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12/12/2007
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FireWire Spec To Boost Data Speeds To 3.2 Gbps

The technology will be able to use existing FireWire 800 cables and connectors while delivering a major boost in performance.

A new set of specs for data transfer technology will quadruple top speeds to 3.2 Gbps. Formally known as IEEE 1394, the technology is called FireWire by Apple and i.LINK by Sony.

The new version is called S3200 and builds on the earlier specification approved by the IEEE, according to the trade association that is preparing to unveil the details this week. The technology will be able to use existing FireWire 800 cables and connectors while delivering a major boost in performance.

"It will probably go into storage products first," said 1394 Trade Association spokesman Richard Davies in an e-mail Wednesday. "It should turn up in set-top boxes and maybe Blue-ray devices, too. It's too soon to tell how fast [consumer electronics] makers might adopt it."

FireWire technology already powers hard drives that can move more data at speeds of 90 Mbps, and the technology's low power consumption frees users from the necessity of using AC power adapters.

The new spec also will let users interconnect various home-networking appliances via coax cable, "linking HDTVs with set-top boxes, TVs, and computers in various rooms around a home or office," Davies said. The new release enables the transmission of FireWire data over distances of more than 100 meters. Home entertainment centers are likely to be an early application.

Another FireWire feature likely to contribute to its use in entertainment applications is its peer-to-peer architecture, which paves the way for its use with or without a computer. Already virtually all high definition cable TV company set-top boxes already utilize FireWire ports as well as many models of HDTV. "FireWire is the only separable interface today that can record HD programs in their full digital quality while also meeting the content protecton requirements of copyright holders," he said.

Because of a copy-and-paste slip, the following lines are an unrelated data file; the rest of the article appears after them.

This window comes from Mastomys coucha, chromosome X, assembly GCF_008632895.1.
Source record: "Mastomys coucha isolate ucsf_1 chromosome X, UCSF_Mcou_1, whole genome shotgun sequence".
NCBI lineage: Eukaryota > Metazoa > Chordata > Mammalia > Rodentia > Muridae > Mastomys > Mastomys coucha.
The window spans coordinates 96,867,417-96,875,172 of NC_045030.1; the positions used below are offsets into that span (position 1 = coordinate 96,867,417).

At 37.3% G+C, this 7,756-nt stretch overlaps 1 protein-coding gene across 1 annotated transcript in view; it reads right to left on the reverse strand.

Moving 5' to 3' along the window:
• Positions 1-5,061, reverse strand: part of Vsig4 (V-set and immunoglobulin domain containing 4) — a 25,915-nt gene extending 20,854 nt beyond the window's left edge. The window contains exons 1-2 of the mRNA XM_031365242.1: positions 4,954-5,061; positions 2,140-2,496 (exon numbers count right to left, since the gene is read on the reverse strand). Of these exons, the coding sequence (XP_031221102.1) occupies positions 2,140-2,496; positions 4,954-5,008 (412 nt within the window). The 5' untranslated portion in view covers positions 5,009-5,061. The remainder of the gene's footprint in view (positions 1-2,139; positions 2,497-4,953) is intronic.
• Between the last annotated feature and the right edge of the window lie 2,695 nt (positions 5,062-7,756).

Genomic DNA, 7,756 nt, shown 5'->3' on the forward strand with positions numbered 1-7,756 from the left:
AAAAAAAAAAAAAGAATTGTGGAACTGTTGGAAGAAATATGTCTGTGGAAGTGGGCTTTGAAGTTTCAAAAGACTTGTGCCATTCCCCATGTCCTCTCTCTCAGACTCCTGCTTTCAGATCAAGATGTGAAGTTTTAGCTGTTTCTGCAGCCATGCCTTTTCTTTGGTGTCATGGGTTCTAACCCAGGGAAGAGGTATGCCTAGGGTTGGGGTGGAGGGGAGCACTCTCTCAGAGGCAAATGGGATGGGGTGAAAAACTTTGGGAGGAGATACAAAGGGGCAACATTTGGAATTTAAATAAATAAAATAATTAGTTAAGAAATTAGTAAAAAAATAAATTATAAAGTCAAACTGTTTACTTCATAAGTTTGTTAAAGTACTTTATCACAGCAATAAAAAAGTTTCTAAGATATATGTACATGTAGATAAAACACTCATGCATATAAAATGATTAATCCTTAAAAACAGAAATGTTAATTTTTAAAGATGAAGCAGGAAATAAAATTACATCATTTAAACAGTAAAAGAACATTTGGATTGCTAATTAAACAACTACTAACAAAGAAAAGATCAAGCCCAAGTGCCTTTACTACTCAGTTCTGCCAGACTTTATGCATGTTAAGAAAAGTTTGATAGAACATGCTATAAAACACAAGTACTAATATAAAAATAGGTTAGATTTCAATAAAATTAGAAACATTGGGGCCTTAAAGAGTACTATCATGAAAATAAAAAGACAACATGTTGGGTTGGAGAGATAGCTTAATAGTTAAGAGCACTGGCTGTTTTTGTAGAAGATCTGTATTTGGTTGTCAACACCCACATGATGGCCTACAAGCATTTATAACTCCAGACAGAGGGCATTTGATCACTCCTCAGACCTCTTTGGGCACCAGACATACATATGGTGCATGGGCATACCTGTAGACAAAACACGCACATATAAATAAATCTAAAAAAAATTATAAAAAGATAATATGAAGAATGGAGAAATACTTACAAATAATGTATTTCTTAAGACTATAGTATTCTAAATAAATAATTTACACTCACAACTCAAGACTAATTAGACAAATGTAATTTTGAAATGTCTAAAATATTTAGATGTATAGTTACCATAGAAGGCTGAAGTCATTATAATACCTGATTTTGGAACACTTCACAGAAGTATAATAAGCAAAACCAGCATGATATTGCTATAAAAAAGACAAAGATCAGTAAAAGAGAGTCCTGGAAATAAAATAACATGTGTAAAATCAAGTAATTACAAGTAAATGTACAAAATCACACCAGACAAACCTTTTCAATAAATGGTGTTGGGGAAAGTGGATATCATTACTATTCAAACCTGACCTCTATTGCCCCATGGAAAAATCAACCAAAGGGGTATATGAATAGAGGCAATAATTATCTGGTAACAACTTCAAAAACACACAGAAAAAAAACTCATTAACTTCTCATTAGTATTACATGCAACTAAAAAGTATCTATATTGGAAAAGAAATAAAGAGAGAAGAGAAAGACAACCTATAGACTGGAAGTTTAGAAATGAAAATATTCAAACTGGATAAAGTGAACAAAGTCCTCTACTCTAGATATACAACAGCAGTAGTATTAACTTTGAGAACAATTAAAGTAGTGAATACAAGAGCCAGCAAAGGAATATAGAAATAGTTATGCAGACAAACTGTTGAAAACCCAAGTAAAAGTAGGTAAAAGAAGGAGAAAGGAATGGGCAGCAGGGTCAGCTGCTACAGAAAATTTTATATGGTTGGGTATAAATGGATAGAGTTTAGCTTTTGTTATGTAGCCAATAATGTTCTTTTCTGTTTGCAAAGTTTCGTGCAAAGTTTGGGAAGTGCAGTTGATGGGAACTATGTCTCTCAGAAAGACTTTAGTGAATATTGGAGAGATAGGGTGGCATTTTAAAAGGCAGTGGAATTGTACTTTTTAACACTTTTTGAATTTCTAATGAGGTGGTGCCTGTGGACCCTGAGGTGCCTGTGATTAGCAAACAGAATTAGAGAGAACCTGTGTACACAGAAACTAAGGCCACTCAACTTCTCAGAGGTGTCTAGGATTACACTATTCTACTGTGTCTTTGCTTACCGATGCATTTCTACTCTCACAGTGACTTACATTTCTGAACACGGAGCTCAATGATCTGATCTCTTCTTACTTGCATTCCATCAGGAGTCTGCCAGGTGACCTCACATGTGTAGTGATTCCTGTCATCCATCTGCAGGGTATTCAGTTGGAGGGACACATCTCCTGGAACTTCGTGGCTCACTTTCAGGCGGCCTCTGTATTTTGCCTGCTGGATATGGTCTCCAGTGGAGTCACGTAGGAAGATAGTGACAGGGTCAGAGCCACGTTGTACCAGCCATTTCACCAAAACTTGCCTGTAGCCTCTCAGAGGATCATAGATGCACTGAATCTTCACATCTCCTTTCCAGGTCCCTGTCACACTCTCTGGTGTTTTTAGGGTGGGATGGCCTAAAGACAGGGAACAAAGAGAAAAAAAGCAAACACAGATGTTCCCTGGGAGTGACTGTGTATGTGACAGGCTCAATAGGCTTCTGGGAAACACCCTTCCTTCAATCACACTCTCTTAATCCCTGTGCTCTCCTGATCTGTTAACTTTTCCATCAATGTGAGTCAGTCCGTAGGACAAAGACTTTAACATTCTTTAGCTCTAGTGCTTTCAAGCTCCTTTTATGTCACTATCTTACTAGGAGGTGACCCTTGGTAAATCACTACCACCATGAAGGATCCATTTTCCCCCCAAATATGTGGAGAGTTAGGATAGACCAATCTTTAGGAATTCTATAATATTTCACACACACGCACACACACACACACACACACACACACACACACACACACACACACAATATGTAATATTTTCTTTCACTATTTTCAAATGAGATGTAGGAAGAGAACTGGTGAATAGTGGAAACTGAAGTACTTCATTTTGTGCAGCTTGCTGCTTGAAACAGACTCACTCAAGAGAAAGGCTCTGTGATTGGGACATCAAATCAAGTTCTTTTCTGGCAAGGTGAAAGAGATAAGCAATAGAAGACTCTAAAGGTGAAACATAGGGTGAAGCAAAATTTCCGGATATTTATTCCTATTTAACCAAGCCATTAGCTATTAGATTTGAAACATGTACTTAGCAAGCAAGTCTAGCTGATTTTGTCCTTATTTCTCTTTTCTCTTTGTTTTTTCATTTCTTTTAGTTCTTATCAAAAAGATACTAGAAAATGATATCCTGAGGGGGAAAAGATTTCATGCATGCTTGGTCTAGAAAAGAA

The 1394 Trade Association said more than one billion FireWire ports have been shipped to date on a wide variety of products ranging from computers, cameras, and TVs to hard drives and musical instruments. The technology has also found its way into more esoteric state-of-the-art aircraft and polar orbiting satellites, which require the rapid transfer of vast amounts of data.

The new FireWire release will likely be compared to USB 3.0, which is still under development. USB and FireWire are alternately viewed as competitive or complementary, depending on the beholder. Many PCs, for instance, feature ports with both technologies. Many developers and users like the idea that FireWire-equipped hard drives can operate at high rotational speeds without an AC adapter, while USB drives may require an additional power source, provided often by a second USB port.

James Snider, executive director of the 1394 Trade Association, said the new specification will begin its ratification process in January. "The S3200 standard will sustain the position of IEEE 1394 as the absolute performance leader in multi-purpose I/O ports for consumer applications in computer and CE devices," Snider said, in a statement.

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